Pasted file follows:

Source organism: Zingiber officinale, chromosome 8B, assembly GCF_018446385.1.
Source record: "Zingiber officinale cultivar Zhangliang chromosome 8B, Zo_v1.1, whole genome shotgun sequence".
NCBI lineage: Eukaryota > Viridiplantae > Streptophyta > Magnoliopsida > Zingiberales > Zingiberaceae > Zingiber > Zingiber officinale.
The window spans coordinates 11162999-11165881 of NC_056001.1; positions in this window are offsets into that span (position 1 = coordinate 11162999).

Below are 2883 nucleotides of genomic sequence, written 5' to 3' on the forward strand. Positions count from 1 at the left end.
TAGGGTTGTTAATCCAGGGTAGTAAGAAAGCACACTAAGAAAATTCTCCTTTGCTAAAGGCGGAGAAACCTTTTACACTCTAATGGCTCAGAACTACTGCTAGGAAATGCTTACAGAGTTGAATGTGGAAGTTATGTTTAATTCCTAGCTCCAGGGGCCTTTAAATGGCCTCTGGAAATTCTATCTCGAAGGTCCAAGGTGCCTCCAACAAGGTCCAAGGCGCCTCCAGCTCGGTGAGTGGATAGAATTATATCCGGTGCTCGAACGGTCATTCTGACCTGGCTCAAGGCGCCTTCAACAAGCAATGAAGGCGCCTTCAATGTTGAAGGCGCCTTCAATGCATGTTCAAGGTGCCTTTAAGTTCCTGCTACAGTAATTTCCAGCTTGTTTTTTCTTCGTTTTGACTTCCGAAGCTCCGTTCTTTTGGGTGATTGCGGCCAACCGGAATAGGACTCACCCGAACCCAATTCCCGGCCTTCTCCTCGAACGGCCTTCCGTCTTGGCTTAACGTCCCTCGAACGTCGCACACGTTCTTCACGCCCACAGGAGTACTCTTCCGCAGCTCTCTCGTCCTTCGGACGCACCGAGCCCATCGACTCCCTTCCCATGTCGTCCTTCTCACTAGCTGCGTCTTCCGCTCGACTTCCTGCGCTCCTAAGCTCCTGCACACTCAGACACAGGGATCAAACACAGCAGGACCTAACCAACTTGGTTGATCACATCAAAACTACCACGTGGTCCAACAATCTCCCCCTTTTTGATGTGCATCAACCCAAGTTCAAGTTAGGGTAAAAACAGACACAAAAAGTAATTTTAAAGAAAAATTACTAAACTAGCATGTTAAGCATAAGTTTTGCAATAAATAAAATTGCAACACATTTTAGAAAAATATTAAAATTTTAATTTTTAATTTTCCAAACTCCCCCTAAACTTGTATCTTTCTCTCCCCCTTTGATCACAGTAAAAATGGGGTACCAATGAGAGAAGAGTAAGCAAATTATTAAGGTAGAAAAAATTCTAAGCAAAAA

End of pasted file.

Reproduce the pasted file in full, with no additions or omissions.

Source organism: Zingiber officinale, chromosome 8B, assembly GCF_018446385.1.
Source record: "Zingiber officinale cultivar Zhangliang chromosome 8B, Zo_v1.1, whole genome shotgun sequence".
NCBI lineage: Eukaryota > Viridiplantae > Streptophyta > Magnoliopsida > Zingiberales > Zingiberaceae > Zingiber > Zingiber officinale.
The window spans coordinates 11162999-11165881 of NC_056001.1; positions in this window are offsets into that span (position 1 = coordinate 11162999).

Below are 2883 nucleotides of genomic sequence, written 5' to 3' on the forward strand. Positions count from 1 at the left end.
TAGGGTTGTTAATCCAGGGTAGTAAGAAAGCACACTAAGAAAATTCTCCTTTGCTAAAGGCGGAGAAACCTTTTACACTCTAATGGCTCAGAACTACTGCTAGGAAATGCTTACAGAGTTGAATGTGGAAGTTATGTTTAATTCCTAGCTCCAGGGGCCTTTAAATGGCCTCTGGAAATTCTATCTCGAAGGTCCAAGGTGCCTCCAACAAGGTCCAAGGCGCCTCCAGCTCGGTGAGTGGATAGAATTATATCCGGTGCTCGAACGGTCATTCTGACCTGGCTCAAGGCGCCTTCAACAAGCAATGAAGGCGCCTTCAATGTTGAAGGCGCCTTCAATGCATGTTCAAGGTGCCTTTAAGTTCCTGCTACAGTAATTTCCAGCTTGTTTTTTCTTCGTTTTGACTTCCGAAGCTCCGTTCTTTTGGGTGATTGCGGCCAACCGGAATAGGACTCACCCGAACCCAATTCCCGGCCTTCTCCTCGAACGGCCTTCCGTCTTGGCTTAACGTCCCTCGAACGTCGCACACGTTCTTCACGCCCACAGGAGTACTCTTCCGCAGCTCTCTCGTCCTTCGGACGCACCGAGCCCATCGACTCCCTTCCCATGTCGTCCTTCTCACTAGCTGCGTCTTCCGCTCGACTTCCTGCGCTCCTAAGCTCCTGCACACTCAGACACAGGGATCAAACACAGCAGGACCTAACCAACTTGGTTGATCACATCAAAACTACCACGTGGTCCAACAATCTCCCCCTTTTTGATGTGCATCAACCCAAGTTCAAGTTAGGGTAAAAACAGACACAAAAAGTAATTTTAAAGAAAAATTACTAAACTAGCATGTTAAGCATAAGTTTTGCAATAAATAAAATTGCAACACATTTTAGAAAAATATTAAAATTTTAATTTTTAATTTTCCAAACTCCCCCTAAACTTGTATCTTTCTCTCCCCCTTTGATCACAGTAAAAATGGGGTACCAATGAGAGAAGAGTAAGCAAATTATTAAGGTAGAAAAAATTCTAAGCAAAAA